I was inspired to work with gold after a friend and I were driving through a beautiful, remote part of Swaziland, where we came across a new gold mine. I wondered why we’re prepared to ruin natural sites in order to mine gold. I wanted to know what value it adds to our lives.
A quick wikipedia search showed that the world’s consumption of new gold produced is about 40% in investments, 10% in industry, and the remaining 50% in jewellery. I found that staggering. 50% of all gold mining - all the ravaged natural sites, contaminated water supplies, and harm done to vital ecosystems - can be attributed to personal adornment. Does the beauty of the natural world seem like a fair exchange for personal beauty? What is so alluring about gold?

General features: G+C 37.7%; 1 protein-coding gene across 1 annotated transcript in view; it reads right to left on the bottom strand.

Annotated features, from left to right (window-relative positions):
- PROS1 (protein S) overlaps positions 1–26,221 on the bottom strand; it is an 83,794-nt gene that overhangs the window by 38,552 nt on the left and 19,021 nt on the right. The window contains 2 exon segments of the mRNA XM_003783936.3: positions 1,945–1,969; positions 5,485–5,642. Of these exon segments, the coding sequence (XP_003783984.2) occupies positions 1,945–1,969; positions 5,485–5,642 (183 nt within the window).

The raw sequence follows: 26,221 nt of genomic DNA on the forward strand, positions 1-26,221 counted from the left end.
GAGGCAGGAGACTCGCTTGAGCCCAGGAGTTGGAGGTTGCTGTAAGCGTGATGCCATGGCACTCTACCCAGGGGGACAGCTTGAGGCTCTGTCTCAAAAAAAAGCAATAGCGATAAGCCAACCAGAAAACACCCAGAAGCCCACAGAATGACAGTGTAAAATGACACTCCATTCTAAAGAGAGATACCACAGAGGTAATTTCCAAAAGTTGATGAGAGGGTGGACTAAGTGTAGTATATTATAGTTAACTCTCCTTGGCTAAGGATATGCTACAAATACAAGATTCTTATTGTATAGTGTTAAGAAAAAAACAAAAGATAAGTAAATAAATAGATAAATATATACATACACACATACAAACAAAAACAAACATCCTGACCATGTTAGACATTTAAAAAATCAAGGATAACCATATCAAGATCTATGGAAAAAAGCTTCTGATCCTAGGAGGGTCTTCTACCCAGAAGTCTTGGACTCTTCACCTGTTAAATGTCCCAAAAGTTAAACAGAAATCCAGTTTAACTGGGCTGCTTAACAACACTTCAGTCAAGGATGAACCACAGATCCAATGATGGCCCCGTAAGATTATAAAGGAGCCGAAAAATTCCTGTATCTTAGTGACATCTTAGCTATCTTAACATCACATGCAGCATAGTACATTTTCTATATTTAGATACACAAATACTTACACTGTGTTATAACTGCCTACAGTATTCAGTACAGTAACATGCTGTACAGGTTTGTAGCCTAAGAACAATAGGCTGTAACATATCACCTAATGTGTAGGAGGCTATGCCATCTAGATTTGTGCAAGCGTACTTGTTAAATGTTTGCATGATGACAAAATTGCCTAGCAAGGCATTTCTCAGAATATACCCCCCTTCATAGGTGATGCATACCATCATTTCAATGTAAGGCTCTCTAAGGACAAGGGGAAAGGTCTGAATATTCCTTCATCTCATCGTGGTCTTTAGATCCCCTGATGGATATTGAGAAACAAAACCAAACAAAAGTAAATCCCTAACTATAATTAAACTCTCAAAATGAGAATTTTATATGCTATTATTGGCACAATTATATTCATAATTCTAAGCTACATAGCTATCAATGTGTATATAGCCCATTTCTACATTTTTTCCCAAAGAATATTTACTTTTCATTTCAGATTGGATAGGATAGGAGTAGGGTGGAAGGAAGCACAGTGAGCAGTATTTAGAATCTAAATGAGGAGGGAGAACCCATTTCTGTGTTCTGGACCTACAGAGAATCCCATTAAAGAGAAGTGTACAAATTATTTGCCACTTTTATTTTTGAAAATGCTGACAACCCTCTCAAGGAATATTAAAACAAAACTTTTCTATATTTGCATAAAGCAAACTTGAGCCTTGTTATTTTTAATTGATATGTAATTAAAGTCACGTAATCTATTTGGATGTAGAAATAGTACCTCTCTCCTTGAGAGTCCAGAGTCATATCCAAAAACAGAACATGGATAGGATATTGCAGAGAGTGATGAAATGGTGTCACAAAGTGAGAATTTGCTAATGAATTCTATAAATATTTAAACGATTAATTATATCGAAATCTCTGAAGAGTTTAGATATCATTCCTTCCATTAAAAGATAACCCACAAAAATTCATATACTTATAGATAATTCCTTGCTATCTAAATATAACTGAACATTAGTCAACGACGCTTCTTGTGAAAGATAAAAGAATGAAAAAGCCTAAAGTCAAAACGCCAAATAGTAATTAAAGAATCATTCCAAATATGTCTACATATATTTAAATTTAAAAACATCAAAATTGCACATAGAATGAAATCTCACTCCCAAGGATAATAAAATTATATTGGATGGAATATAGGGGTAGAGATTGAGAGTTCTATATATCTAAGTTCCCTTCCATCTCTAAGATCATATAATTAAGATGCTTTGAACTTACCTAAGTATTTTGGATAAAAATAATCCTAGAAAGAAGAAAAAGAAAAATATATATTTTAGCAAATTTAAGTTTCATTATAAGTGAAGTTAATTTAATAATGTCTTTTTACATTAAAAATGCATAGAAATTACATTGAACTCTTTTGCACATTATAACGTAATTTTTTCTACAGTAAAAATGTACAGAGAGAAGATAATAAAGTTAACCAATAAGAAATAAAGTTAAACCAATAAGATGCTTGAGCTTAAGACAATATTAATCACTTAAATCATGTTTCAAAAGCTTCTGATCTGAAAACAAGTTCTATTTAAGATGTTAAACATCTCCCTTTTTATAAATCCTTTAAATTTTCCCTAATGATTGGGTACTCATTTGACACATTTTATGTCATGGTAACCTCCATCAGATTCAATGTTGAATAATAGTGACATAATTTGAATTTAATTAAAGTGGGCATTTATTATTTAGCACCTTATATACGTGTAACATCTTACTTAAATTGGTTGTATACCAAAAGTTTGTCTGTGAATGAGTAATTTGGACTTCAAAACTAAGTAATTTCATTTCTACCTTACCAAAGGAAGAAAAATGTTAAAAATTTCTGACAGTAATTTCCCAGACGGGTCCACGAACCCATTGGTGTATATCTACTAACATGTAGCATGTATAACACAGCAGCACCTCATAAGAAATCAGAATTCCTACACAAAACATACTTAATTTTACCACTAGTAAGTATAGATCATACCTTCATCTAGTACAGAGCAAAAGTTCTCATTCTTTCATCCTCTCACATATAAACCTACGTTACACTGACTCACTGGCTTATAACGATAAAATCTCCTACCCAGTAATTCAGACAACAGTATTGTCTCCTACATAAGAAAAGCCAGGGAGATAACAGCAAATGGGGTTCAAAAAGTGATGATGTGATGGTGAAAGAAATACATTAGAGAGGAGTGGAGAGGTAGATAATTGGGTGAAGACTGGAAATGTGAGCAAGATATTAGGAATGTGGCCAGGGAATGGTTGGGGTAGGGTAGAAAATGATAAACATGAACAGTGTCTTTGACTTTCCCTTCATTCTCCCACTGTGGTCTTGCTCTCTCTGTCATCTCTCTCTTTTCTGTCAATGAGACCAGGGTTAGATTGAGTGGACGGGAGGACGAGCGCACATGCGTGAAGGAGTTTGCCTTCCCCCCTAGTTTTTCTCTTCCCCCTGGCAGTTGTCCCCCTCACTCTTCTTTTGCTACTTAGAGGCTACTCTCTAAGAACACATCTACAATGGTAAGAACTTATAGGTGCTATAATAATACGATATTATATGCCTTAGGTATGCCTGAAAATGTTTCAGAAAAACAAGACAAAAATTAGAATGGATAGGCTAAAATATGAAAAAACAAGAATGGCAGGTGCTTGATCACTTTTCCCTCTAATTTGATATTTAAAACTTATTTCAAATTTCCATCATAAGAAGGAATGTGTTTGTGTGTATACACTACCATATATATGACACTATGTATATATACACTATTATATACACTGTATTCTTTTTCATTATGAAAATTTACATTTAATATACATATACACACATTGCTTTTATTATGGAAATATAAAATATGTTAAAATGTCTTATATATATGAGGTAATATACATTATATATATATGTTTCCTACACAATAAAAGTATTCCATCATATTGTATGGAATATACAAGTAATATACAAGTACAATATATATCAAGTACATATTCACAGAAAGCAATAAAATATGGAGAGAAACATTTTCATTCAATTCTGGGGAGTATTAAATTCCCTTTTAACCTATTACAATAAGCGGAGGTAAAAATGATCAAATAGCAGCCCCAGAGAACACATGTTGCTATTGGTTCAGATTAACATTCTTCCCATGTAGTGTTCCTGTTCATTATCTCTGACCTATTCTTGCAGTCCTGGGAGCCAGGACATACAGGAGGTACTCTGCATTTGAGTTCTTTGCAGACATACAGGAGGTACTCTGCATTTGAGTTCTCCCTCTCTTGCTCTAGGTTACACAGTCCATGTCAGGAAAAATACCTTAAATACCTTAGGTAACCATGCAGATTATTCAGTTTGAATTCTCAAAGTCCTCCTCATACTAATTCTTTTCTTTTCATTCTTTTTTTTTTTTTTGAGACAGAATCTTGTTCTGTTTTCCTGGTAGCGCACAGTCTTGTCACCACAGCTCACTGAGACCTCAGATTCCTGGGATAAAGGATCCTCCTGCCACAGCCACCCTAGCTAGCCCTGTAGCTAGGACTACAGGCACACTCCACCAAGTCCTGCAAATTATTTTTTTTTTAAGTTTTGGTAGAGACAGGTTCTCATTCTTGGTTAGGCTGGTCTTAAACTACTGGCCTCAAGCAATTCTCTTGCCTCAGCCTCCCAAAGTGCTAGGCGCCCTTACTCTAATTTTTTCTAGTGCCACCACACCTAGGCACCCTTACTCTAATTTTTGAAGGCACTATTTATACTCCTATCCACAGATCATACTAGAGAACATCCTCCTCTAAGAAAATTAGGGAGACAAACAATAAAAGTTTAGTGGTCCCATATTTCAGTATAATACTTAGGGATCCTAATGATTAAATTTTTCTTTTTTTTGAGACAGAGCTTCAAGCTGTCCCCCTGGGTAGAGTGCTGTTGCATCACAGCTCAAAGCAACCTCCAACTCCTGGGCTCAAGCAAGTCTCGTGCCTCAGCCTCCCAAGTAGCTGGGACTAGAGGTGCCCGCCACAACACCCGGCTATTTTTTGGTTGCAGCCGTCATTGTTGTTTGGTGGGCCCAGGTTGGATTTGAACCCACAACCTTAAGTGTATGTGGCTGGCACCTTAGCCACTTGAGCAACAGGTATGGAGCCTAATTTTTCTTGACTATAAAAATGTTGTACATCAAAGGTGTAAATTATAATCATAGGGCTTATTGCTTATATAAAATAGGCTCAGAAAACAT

This lead me to returning the gold back to the land, and using it to beautify and monumentalise the man-made industrial waste we leave scattered all over as a result of industry. These are monuments to man’s self-destructive industrial progress.
The gold has a lively reflective quality. It shines almost white when reflecting sunlight, gold under lamp light, and sometimes totally recedes into the background.